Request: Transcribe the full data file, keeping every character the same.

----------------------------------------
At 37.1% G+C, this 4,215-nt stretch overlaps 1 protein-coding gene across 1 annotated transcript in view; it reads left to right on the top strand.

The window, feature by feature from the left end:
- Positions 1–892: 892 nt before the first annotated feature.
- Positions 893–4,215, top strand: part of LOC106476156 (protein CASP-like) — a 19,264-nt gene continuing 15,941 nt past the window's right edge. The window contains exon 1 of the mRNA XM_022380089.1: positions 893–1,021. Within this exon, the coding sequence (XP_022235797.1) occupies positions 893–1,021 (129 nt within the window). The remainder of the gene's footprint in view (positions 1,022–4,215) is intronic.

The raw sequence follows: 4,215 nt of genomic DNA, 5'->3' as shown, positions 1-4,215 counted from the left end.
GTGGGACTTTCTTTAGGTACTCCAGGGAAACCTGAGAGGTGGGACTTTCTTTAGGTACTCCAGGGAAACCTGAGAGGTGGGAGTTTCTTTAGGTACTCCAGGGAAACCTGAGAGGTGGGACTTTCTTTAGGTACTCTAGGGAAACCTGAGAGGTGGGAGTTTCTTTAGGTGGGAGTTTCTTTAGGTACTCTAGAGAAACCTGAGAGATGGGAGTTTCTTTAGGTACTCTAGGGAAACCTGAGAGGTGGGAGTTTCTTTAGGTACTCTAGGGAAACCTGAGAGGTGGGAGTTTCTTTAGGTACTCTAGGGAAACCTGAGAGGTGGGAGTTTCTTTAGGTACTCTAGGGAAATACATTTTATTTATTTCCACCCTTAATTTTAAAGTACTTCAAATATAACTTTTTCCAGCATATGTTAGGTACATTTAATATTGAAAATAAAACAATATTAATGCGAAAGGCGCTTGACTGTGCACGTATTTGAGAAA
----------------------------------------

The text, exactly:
At 37.1% G+C, this 4,215-nt stretch overlaps 1 protein-coding gene across 1 annotated transcript in view; it reads left to right on the top strand.

The window, feature by feature from the left end:
- Positions 1–892: 892 nt before the first annotated feature.
- Positions 893–4,215, top strand: part of LOC106476156 (protein CASP-like) — a 19,264-nt gene continuing 15,941 nt past the window's right edge. The window contains exon 1 of the mRNA XM_022380089.1: positions 893–1,021. Within this exon, the coding sequence (XP_022235797.1) occupies positions 893–1,021 (129 nt within the window). The remainder of the gene's footprint in view (positions 1,022–4,215) is intronic.

The raw sequence follows: 4,215 nt of genomic DNA, 5'->3' as shown, positions 1-4,215 counted from the left end.
GTGGGACTTTCTTTAGGTACTCCAGGGAAACCTGAGAGGTGGGACTTTCTTTAGGTACTCCAGGGAAACCTGAGAGGTGGGAGTTTCTTTAGGTACTCCAGGGAAACCTGAGAGGTGGGACTTTCTTTAGGTACTCTAGGGAAACCTGAGAGGTGGGAGTTTCTTTAGGTGGGAGTTTCTTTAGGTACTCTAGAGAAACCTGAGAGATGGGAGTTTCTTTAGGTACTCTAGGGAAACCTGAGAGGTGGGAGTTTCTTTAGGTACTCTAGGGAAACCTGAGAGGTGGGAGTTTCTTTAGGTACTCTAGGGAAACCTGAGAGGTGGGAGTTTCTTTAGGTACTCTAGGGAAATACATTTTATTTATTTCCACCCTTAATTTTAAAGTACTTCAAATATAACTTTTTCCAGCATATGTTAGGTACATTTAATATTGAAAATAAAACAATATTAATGCGAAAGGCGCTTGACTGTGCACGTATTTGAGAAA